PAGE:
Unless you fly planes or are eligible for veteran’s benefits, your answer is likely none. Here are code words I have heard tossed about amidst the hold music:

call-center-aplhabet

So I wondered: where do call center reps and other civilians come up with their spelling alphabets? Is it random, as so often seems to be the case? It certainly isn’t informed by the military’s version, of which only the seldom-used Victor and X-ray appear.

The answer appears to come from the Thin Blue Call Center. Compare the ad hoc call center alphabet with the LAPD’s standardized spelling alphabet:

police

Now we see a pattern emerging. Most of the names, plus boy, seem to have translated into the non-public safety sphere, likely due to the abundance of cop shows and folks who have volunteered with firefighting units and rescue squads. The LAPD alphabet, while not wholly universal, at least boasts the benefit of brevity: Nora is much shorter than November, Union beats Uniform, and, at least in the United States, Queen is more recognizable than Quebec (which must be pronounced KAY-BEC).

But other problems persist: ball and Paul for B and P don’t work – they are too easily confused. The other problem is instant recognition. If one struggles to think of a code word for a letter, then that person will not decode code words quickly, leading to endless repeatings and correctings.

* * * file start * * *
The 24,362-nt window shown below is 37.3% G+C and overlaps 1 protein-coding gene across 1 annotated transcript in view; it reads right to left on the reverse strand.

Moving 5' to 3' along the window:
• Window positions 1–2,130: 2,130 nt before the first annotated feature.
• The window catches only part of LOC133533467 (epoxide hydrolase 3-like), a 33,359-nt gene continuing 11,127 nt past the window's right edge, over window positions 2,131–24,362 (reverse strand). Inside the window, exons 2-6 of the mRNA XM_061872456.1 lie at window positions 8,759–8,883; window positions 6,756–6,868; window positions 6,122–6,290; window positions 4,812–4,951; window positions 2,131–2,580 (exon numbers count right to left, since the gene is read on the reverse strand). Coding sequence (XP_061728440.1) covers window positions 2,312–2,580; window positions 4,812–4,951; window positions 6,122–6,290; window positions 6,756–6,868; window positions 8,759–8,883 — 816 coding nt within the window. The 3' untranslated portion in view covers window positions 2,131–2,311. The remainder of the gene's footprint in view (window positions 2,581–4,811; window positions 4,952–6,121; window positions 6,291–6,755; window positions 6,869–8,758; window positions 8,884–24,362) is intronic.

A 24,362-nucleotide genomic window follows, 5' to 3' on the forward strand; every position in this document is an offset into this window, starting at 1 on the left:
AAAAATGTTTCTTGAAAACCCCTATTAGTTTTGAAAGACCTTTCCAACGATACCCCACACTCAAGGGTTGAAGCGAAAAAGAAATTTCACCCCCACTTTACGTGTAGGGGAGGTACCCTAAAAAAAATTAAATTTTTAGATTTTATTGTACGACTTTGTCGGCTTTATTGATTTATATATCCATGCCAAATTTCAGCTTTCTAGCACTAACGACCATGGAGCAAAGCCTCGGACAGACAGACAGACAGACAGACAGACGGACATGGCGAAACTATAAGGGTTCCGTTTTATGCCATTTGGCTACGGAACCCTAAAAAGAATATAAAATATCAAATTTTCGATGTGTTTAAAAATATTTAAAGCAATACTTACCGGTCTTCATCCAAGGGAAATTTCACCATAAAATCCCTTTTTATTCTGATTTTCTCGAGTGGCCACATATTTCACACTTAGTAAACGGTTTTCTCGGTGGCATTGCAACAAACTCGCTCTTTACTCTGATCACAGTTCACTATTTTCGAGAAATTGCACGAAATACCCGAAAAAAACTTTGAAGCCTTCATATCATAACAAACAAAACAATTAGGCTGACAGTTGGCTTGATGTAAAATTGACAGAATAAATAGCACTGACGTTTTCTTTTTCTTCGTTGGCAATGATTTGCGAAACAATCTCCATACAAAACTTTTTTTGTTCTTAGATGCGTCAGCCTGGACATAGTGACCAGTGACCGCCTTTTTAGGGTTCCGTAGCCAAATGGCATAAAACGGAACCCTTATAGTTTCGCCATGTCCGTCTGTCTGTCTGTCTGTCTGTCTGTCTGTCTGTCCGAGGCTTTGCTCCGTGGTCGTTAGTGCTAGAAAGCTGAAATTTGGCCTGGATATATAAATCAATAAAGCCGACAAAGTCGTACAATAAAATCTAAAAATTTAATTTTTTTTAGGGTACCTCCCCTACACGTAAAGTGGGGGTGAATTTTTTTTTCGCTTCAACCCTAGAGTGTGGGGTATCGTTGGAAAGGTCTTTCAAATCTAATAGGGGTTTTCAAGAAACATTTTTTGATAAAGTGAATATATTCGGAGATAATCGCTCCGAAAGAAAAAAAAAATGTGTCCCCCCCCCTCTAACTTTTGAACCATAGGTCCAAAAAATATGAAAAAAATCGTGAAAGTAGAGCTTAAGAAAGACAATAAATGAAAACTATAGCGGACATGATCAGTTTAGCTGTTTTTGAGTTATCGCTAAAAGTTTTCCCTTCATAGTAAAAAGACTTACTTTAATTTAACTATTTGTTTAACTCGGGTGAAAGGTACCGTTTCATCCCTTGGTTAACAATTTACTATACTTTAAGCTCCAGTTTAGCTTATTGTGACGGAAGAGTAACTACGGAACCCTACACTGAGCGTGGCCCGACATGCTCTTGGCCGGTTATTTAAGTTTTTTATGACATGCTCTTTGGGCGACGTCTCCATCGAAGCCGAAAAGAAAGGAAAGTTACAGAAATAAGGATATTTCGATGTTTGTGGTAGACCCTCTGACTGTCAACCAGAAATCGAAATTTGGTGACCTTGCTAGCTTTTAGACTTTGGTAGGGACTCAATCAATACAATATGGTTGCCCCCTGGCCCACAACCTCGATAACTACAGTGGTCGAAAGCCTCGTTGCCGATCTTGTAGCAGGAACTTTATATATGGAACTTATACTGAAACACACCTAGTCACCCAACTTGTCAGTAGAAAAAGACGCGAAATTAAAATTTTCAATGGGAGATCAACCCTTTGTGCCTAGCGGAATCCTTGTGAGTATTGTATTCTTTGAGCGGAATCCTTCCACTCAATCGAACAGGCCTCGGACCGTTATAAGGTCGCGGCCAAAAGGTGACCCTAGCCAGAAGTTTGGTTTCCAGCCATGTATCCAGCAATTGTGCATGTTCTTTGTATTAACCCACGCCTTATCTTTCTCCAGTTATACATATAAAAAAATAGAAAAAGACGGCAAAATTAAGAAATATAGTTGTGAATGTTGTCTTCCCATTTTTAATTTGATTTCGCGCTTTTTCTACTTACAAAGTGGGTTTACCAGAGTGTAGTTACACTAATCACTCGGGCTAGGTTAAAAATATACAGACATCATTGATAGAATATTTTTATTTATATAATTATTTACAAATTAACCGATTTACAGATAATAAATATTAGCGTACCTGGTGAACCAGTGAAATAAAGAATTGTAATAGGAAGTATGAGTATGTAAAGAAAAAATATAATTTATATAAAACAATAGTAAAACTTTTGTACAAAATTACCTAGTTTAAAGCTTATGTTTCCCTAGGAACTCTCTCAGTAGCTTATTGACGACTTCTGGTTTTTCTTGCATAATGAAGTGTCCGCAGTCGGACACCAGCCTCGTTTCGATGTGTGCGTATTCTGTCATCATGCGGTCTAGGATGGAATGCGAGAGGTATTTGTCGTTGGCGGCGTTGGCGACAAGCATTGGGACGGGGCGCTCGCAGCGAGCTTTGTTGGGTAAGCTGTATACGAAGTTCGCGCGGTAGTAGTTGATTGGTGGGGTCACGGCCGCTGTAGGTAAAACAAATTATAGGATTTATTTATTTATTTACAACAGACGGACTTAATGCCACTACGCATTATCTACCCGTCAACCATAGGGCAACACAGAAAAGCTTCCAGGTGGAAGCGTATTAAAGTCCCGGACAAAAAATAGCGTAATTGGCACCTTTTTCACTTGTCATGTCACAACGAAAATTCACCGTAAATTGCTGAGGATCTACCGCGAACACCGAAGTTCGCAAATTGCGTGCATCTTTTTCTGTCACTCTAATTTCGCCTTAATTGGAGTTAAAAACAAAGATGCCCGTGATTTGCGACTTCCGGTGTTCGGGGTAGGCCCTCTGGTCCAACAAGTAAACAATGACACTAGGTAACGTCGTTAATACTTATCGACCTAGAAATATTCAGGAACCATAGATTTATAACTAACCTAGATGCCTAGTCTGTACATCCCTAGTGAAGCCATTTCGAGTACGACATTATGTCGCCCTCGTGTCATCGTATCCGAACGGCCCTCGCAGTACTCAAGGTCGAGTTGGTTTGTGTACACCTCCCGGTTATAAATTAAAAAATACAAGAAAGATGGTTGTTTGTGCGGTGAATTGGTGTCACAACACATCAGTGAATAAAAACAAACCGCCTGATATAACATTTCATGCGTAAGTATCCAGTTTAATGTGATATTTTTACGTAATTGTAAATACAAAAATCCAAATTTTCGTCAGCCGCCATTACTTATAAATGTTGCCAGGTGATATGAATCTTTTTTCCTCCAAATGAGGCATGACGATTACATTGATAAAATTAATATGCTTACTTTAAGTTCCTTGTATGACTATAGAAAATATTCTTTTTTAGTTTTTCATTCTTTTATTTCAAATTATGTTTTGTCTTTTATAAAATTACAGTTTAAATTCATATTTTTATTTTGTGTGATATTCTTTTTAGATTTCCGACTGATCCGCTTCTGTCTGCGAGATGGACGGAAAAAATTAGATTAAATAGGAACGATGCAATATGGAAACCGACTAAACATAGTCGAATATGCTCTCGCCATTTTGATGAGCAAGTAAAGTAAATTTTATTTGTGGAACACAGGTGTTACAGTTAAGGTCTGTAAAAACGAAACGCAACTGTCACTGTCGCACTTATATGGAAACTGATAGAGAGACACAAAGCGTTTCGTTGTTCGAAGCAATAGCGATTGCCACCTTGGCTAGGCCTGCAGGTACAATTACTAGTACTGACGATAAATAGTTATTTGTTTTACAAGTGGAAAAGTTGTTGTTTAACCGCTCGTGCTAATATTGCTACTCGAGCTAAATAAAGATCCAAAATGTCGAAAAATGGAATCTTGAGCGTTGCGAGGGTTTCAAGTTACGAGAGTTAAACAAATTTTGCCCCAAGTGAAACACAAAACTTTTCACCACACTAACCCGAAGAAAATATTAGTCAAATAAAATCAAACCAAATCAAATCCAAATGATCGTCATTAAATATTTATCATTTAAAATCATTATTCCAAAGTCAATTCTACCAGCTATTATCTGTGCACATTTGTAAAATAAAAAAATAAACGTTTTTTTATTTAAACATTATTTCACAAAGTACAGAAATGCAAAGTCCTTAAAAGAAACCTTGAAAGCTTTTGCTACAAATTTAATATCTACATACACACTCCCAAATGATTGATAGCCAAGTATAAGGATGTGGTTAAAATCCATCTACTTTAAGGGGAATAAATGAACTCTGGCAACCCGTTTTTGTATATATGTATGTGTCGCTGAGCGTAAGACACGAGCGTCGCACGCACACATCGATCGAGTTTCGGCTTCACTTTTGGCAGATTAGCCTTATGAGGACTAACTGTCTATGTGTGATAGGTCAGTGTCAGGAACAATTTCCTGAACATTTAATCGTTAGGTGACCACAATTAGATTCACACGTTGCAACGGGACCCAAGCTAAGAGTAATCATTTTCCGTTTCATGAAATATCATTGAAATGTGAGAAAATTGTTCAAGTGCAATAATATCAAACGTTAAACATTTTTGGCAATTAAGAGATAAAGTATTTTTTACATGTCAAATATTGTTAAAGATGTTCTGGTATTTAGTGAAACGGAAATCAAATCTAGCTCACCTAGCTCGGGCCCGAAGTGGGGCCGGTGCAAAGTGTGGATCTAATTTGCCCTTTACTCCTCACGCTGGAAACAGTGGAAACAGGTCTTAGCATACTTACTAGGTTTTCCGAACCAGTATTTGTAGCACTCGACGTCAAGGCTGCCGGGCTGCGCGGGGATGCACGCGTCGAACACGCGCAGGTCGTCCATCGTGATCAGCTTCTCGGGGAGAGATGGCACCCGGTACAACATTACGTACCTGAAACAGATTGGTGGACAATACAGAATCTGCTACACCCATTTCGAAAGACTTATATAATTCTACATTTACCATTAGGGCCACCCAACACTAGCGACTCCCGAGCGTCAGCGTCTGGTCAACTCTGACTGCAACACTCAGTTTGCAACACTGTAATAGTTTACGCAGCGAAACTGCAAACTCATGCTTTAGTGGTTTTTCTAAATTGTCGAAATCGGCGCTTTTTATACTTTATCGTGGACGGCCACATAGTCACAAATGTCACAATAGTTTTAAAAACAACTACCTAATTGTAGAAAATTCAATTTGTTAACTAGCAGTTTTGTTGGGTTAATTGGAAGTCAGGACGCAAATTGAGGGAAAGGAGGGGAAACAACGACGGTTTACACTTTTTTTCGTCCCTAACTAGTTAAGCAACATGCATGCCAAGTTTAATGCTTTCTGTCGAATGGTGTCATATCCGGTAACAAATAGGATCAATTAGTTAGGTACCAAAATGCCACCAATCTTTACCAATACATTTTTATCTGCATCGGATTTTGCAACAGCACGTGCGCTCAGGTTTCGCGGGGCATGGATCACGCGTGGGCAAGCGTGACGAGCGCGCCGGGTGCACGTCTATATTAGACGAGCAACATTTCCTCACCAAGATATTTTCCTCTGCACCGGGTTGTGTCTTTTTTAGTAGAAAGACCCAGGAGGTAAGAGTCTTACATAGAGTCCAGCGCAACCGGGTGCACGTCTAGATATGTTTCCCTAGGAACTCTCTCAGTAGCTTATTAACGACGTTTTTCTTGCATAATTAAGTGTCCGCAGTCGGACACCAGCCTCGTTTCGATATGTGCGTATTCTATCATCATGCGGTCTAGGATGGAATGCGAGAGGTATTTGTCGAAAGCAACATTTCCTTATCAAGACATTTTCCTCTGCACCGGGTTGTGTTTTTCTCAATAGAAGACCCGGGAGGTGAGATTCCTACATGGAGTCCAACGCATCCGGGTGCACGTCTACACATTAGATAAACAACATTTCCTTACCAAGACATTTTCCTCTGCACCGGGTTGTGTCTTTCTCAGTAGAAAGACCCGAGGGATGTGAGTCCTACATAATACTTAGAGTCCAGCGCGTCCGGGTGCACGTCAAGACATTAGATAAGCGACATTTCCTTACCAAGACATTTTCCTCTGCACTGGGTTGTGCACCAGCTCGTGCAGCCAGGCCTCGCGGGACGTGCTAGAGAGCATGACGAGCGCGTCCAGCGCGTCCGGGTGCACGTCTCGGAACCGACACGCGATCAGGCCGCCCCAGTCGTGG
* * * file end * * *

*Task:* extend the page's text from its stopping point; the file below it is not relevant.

That’s why I like having a standardized spelling alphabet at my fingertips. However, unless everyone understands your standard, the result is one big Charlie Foxtrot.

Oscar Tango Tango Oscar

References:

https://en.wikipedia.org/wiki/NATO_phonetic_alphabet

https://en.wikipedia.org/wiki/LAPD_radio_alphabet

https://www.policeone.com/communications/articles/222829006-The-police-alphabet-an-important-language-for-LEOs/

 

David and Goliath

David and Goliath by Titian

David and Goliath by Titian

So this headline came up in my news feed:

Yesterday in Maine, David beat Goliath

The story is not important (it’s about grassroots gun rights groups prevailing against billionaire Michael Bloomberg). What stopped me cold was the headline. Let’s recap the original source material.